I have been looking for options to add noise cancelling to my existing normal headphone, however there does not seem to be any product that will do this. Why isn't it possible to make a device that can listen to sound and output the right sounds to add noise cancelation to other headphones?
Active noise cancelling works (and i'm simplifying) by taking sound from the headphone exterior and playing that, out of phase with itself. This causes cancellation. As tetsujin alluded to, the scope we are working with is really small, and really fast. If there's a 40hz sound, then it needs to get 40hz, 180° out of phase, to your ears. This needs to happen at the same time the actual outside sound gets there. You can't have an adapter somewhere, because even a millisecond would reduce cancellation enough that it doesn't work.
When it's built into the headphones, it can just delay the sound for some minute fraction of a second, and that would do it. If the Mic is somewhere else, it would become infinitely more complex. To the point that no one makes anything like that.
EDIT: Be sure to check AJs comment below, as it clarifies the issue a bit more.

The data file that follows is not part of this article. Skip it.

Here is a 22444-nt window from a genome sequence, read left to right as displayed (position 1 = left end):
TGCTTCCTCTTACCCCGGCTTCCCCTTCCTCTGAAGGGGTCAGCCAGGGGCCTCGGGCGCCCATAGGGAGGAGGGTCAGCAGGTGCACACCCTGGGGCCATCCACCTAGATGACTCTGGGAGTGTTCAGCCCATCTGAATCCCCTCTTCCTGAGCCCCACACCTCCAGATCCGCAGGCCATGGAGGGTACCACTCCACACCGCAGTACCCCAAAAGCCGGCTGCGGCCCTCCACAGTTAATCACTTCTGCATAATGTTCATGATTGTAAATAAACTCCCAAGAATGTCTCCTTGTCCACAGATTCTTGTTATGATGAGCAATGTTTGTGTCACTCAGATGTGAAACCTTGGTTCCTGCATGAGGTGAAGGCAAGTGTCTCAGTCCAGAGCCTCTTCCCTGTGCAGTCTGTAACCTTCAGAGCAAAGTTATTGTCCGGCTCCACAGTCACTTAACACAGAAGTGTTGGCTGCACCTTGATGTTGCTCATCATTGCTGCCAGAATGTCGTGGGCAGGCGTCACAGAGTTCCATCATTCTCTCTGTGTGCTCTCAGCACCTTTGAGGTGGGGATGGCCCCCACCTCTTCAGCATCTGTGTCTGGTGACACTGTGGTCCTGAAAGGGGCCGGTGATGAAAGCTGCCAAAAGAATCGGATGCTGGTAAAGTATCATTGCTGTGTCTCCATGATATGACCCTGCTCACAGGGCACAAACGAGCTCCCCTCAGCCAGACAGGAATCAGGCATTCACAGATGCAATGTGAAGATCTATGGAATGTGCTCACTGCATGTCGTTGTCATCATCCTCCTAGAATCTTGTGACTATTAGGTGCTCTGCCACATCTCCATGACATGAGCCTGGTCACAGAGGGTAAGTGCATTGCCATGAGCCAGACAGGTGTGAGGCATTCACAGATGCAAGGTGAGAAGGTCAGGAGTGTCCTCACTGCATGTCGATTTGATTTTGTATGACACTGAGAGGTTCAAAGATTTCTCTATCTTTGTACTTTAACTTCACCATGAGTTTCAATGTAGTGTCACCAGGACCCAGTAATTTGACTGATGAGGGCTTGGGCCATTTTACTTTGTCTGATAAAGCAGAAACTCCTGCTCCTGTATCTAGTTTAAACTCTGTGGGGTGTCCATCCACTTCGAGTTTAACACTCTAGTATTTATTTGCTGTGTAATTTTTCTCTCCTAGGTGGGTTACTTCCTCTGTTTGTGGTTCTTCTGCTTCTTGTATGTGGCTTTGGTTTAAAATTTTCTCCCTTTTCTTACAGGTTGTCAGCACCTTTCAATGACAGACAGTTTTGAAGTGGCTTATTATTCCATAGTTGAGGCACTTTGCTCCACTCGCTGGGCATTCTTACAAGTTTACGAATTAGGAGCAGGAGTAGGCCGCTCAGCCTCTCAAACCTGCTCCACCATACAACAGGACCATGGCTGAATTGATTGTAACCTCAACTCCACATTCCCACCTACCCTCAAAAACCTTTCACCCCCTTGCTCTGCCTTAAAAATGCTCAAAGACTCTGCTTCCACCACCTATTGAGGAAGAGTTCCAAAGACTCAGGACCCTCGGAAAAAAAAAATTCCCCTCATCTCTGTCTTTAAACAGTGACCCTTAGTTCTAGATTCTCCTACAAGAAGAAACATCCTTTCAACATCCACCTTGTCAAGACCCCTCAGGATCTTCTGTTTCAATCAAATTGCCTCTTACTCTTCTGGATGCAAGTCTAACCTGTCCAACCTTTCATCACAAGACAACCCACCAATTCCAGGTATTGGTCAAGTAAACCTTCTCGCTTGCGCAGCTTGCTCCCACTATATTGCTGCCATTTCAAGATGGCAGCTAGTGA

Active noise cancellation requires recording the outside signal with a microphone and injecting an out of phase version of what would reach your ears into the headphone signal. This works best and cheapest with a fixed known mechanical combination of a specific microphone and specific headphone.
Of course, noise cancellation can also be adaptive: hands-free phone speaker systems work in that manner in order to do echo cancellation. The suppression is worse and artifacts are introduced, also the computational requirements are much higher.
The quality tradeoffs will be acceptable if the goal is speech intelligibility but are not really suitable for high-quality music consumption.